It's not yet clear what threat Maria poses to Florida or the U.S. coast, although a landfall looks unlikely. The high pressure ridge should weaken in about five days, allowing the storm to turn to the north-northwest and take it away from Florida. But how weak that ridge becomes depends in part on Hurricane Jose, off the coast of the Carolinas, and whether the ridge has time to rebuild.

Models take the storm offshore up the U.S. east coast. But forecasts so far in advance can be more than 200 miles miles off.

Unlike Irma, Maria is a compact storm, with hurricane winds extending just 25 miles from the center—Irma's reached 80 miles —and tropical storm force winds reaching 125 miles. Maria formed much farther east, so it hasn't had time to undergo eyewall replacements that built Irma into a beast capable of spreading devastating winds across islands and from coast to coast in Florida. Monday evening, forecasters said there's a chance Maria could start replacing its eyewall and expand hurricane-force winds, but it seems unlikely it could reach Irma's size.

Heavy rain, from 10 to 12 inches in the central and southern Leeward Islands, and 10 to 15 inches in Virgin Islands, could fall through Thursday on the islands. Amounts as high as 20 inches are possible in some places. Puerto Rico could get between 12 and 18 inches, raising the risk of dangerous flash floods and mudslides. Some locations could see up to 25 inches.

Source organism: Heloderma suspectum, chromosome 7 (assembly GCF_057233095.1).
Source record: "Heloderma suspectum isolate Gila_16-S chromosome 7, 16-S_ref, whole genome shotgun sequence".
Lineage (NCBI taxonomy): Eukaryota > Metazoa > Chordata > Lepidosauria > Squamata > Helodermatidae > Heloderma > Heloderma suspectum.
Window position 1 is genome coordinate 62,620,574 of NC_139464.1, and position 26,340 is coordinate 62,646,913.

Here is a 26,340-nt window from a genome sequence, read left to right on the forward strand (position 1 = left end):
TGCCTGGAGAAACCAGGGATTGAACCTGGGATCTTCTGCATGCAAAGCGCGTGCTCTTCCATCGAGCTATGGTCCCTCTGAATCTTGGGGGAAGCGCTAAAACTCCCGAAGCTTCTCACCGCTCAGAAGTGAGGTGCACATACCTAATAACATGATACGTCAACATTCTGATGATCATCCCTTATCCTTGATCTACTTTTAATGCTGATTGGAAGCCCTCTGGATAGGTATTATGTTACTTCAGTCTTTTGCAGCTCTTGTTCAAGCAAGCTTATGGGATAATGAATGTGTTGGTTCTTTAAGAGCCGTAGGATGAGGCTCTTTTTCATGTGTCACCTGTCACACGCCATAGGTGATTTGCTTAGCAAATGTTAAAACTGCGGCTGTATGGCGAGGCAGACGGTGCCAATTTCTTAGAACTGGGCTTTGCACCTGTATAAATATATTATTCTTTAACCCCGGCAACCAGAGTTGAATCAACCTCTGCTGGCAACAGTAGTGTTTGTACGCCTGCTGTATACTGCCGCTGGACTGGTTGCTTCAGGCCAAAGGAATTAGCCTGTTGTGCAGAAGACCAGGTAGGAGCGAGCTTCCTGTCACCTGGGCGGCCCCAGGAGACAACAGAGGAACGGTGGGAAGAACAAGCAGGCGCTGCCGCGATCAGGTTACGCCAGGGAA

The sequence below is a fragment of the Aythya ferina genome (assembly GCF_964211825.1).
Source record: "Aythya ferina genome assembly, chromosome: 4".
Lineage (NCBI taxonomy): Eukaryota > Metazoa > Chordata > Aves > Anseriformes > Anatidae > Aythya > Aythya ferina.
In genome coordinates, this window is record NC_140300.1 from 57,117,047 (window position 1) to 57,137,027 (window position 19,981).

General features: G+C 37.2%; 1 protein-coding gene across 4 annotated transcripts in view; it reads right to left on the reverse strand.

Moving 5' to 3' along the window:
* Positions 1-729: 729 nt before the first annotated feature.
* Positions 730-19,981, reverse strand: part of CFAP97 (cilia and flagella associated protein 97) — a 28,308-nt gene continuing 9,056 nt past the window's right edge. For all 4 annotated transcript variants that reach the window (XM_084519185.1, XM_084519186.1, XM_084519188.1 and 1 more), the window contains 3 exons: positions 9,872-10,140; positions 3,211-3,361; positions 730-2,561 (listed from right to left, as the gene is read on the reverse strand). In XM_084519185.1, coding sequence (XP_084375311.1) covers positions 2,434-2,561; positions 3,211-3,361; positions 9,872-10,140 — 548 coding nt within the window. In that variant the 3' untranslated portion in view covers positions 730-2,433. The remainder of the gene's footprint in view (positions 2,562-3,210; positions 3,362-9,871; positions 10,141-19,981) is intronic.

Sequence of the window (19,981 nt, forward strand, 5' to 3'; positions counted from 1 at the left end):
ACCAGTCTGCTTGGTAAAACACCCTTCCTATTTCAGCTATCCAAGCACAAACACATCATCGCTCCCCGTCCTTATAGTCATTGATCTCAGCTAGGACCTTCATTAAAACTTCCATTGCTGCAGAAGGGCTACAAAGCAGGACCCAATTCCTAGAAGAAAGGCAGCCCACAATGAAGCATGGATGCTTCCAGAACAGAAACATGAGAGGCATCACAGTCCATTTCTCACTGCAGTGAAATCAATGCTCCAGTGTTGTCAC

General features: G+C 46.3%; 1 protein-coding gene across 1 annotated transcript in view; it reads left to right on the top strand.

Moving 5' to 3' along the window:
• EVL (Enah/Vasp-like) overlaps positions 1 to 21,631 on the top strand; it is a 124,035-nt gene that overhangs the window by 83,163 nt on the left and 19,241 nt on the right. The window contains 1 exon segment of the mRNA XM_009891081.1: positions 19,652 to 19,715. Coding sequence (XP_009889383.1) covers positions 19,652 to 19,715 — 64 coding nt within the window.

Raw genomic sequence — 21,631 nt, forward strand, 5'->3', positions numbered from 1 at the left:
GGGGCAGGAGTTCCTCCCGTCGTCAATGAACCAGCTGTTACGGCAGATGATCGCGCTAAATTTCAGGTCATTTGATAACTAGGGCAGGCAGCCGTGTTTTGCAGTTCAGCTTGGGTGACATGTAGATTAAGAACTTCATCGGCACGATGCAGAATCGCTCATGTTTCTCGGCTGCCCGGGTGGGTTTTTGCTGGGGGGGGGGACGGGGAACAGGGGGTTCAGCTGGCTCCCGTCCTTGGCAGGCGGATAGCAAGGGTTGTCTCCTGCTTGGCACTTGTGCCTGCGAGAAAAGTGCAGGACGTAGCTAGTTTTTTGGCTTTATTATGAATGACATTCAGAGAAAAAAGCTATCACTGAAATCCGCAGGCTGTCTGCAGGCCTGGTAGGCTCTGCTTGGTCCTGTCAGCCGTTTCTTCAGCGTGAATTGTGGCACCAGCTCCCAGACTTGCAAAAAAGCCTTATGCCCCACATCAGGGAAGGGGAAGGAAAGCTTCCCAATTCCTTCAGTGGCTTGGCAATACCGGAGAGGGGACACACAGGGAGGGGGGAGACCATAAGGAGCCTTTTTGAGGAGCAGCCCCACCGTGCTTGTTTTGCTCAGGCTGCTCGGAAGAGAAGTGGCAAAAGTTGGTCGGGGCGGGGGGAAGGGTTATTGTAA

"The potential for a life-threatening storm surge, accompanied by large and destructive waves, has increased for the Leeward Islands, the Virgin Islands, and Puerto Rico," the hurricane center said in its update.

In Puerto Rico, nearly 70,000 people remain without power and 200 are still in shelters. Gov. Ricardo Rossello warned that more widespread outages are likely with Maria as the government prepared to reopen about 450 shelters capable of taking in up to 125,000 people. Classes were canceled and government employees were told to work only a half-day.

In Guadeloupe, officials warned the island could be hit with heavy flooding while in nearby Martinique, authorities ordered people to remain indoors and be ready for power outages and water shortages.

Irma became one of the strongest hurricanes on record, maintaining winds over 180 mph for nearly two days. Islands in the storm's path suffered widespread devastation. On Barbuda, more than 90 percent of the buildings were destroyed, including the hospital and airport. Irma hit St. Martin with Category 5 force winds, turning the picturesque island into a jumble of blown apart buildings and shredded trees.

Maria is the seventh hurricane this season in what was expected to be an above average year, with five to nine hurricanes and two to five major storms predicted. But 2017 may end up easily beating that forecast with more than two months to go during the busiest part of the Atlantic season. Forecasters are also keeping an eye on Hurricane Jose, which began generating dangerous waves and rip currents along the East Coast on Monday, and Lee, which slowed from a tropical storm to a depression and is expected to fall apart Monday night or Tuesday.

The Miami Herald

Jacqueline Charles and The Associated Press